2             Bangers and Mash       2         2013-11-04

Ingredients

ingredientId       ingredientName
    1                  rice
    2                 potato

Recipe and Ingredients Map

riMapId          recipeId          ingredientId
   1                1                    1
   2                2                    2

Ingredients and recipes are associated in the "Recipe and Ingredients Map" table. This properly separates the country from the ingredients and allows you to have more fields like 'dateAdded' that have nothing to do with the ingredients or country. While this makes select statements more complex, it also makes them more efficient and powerful.

To select all of the ingredients from two countries

SELECT
    `ingredients`.`ingredientName` AS 'ingredientName',
    `countries`.`countryName` AS 'countryName',
    `recipes`.`recipeName` AS 'recipeName',
    `recipeIngredientMap`.`riMapId` AS 'riMapId'
FROM
    `ingredients`
LEFT JOIN
    `recipeIngredientMap` ON `recipeIngredientMap`.`ingredientId` = `ingredients`.`ingredientId`
LEFT JOIN
    `recipes` ON `recipes`.`recipeId` = `recipeIngredientMap`.`recipeId`
JOIN
    `countries` ON `countries`.`countryId` = `recipes`.`countryId` AND
    `countries`.`countryId` IN (1,2)

To select the count of recipes from the same two countries

SELECT
    COUNT(`recipeName`) AS 'recipeCount'
FROM
    `recipes`
WHERE
    `countryId` IN (1,2)

The mysql structure

--
-- Database: `food`
--

-- --------------------------------------------------------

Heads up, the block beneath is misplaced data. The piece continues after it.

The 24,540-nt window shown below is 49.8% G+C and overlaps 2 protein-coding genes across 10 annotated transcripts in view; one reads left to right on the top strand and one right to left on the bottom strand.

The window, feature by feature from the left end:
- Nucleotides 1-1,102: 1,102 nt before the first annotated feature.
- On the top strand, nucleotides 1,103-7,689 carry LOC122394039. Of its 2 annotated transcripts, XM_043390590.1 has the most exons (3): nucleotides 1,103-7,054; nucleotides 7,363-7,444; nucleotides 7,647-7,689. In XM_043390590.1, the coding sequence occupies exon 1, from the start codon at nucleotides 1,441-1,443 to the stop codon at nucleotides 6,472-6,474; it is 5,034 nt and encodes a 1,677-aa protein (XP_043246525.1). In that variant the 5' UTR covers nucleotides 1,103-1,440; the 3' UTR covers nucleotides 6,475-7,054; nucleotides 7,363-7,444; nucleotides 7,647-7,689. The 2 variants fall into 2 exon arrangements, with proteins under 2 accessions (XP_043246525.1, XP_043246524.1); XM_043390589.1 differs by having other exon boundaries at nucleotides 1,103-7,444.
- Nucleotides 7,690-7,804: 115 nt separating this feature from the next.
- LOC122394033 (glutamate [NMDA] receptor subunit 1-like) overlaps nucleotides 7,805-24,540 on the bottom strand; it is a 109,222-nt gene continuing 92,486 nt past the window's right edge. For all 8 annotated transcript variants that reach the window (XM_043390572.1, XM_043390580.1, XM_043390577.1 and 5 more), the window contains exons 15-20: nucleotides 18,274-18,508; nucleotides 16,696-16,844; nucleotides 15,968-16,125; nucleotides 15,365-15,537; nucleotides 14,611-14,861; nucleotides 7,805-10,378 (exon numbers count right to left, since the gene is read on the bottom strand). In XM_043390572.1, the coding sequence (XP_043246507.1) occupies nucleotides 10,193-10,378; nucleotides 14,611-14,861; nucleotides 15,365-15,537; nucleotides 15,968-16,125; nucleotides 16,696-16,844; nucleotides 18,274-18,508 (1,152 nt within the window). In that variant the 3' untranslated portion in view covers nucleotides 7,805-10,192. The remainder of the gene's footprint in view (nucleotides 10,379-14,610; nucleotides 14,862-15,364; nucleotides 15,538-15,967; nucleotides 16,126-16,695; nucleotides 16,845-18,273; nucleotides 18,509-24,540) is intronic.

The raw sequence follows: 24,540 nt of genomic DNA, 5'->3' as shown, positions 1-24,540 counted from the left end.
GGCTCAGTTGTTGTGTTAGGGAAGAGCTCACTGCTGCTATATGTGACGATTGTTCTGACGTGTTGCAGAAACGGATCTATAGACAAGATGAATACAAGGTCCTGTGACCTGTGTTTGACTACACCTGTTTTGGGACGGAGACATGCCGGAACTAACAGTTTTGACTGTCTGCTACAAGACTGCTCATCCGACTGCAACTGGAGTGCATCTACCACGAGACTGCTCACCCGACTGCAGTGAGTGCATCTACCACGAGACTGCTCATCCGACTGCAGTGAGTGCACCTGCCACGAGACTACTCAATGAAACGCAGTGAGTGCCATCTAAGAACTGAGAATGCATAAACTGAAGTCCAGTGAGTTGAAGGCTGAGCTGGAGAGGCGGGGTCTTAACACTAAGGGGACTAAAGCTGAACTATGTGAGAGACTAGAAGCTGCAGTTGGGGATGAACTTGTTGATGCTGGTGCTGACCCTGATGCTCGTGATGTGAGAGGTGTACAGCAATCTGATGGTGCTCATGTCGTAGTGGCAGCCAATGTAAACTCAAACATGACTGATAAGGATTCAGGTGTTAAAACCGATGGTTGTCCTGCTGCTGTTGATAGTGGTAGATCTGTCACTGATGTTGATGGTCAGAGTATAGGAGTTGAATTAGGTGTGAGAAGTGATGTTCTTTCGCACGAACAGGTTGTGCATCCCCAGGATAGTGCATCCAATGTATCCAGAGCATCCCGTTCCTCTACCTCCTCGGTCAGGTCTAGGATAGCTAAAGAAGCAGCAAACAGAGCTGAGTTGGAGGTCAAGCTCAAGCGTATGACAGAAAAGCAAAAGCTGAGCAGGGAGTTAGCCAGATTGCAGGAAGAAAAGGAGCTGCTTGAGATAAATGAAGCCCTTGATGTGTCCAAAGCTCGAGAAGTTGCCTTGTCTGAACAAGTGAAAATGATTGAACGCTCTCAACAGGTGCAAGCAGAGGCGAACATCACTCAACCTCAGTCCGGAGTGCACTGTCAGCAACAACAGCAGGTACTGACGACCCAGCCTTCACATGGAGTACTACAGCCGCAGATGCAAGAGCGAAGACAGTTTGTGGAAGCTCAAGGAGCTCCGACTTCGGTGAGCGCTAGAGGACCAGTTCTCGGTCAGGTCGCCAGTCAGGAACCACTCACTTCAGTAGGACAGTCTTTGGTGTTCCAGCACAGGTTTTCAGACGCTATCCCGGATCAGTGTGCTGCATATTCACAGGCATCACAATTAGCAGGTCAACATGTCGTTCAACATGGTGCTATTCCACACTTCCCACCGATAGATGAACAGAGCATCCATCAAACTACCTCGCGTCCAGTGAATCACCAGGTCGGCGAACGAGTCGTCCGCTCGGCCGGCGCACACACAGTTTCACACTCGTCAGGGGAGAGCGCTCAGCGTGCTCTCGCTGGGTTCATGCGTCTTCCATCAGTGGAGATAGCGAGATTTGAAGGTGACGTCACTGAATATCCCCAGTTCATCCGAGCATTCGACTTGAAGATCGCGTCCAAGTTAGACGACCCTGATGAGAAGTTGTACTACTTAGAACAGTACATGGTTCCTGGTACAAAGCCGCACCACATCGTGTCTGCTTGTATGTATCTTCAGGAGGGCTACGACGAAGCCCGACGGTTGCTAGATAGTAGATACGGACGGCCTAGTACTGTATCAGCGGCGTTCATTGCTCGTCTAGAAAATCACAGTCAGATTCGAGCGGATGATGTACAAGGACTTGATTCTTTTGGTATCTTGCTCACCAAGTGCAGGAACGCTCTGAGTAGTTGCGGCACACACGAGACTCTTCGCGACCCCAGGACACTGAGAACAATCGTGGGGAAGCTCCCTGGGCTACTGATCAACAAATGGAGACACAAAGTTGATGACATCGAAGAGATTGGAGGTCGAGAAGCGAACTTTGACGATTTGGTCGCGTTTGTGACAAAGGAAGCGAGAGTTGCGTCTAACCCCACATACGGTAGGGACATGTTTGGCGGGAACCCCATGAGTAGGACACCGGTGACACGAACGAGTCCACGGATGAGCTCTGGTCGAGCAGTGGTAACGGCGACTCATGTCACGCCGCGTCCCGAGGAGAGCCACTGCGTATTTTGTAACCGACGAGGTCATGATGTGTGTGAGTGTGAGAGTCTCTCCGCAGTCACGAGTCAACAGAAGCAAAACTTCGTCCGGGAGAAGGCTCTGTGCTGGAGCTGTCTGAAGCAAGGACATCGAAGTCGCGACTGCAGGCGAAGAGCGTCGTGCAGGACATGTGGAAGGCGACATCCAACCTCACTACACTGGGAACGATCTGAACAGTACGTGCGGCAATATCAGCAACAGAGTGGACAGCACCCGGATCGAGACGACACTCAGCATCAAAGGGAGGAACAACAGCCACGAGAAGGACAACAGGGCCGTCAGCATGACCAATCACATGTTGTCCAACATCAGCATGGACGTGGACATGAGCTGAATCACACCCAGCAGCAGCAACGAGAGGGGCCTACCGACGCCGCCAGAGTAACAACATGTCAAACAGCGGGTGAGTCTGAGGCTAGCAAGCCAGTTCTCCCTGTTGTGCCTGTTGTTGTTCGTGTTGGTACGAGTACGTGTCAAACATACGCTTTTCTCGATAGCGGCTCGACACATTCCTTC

--
-- Table structure for table `countries`
--

CREATE TABLE `countries` (
  `countryId` int(10) unsigned NOT NULL AUTO_INCREMENT,
  `countryName` varchar(255) NOT NULL,
  PRIMARY KEY (`countryId`),
  UNIQUE KEY `countryName` (`countryName`)
) ENGINE=InnoDB  DEFAULT CHARSET=utf8 AUTO_INCREMENT=3 ;

-- --------------------------------------------------------

--
-- Table structure for table `ingredients`
--

CREATE TABLE `ingredients` (
  `ingredientId` int(11) NOT NULL AUTO_INCREMENT,
  `ingredientName` varchar(255) NOT NULL,
  PRIMARY KEY (`ingredientId`),
  UNIQUE KEY `ingredientName` (`ingredientName`)
) ENGINE=InnoDB  DEFAULT CHARSET=utf8 AUTO_INCREMENT=5 ;

-- --------------------------------------------------------

--
-- Table structure for table `recipeIngredientMap`
--

CREATE TABLE `recipeIngredientMap` (
  `riMapId` int(11) NOT NULL AUTO_INCREMENT,
  `recipeId` int(10) unsigned NOT NULL,
  `ingredientId` int(10) unsigned NOT NULL,
  PRIMARY KEY (`riMapId`)
) ENGINE=InnoDB  DEFAULT CHARSET=utf8 AUTO_INCREMENT=4 ;

-- --------------------------------------------------------

--
-- Table structure for table `recipes`
--

CREATE TABLE `recipes` (
  `recipeId` int(10) unsigned NOT NULL AUTO_INCREMENT,
  `recipeName` varchar(255) NOT NULL,
  `countryId` int(10) unsigned NOT NULL,
  `dateAdded` date NOT NULL,
  PRIMARY KEY (`recipeId`),
  UNIQUE KEY `recipeName` (`recipeName`),
  KEY `countryId` (`countryId`)
) ENGINE=InnoDB  DEFAULT CHARSET=utf8 AUTO_INCREMENT=3 ;

Note that many of the fields are set as unique indexes. This prevents duplicate information. I would take this one step further and add foreign keys to prevent inserting rows that reference items that don't exist.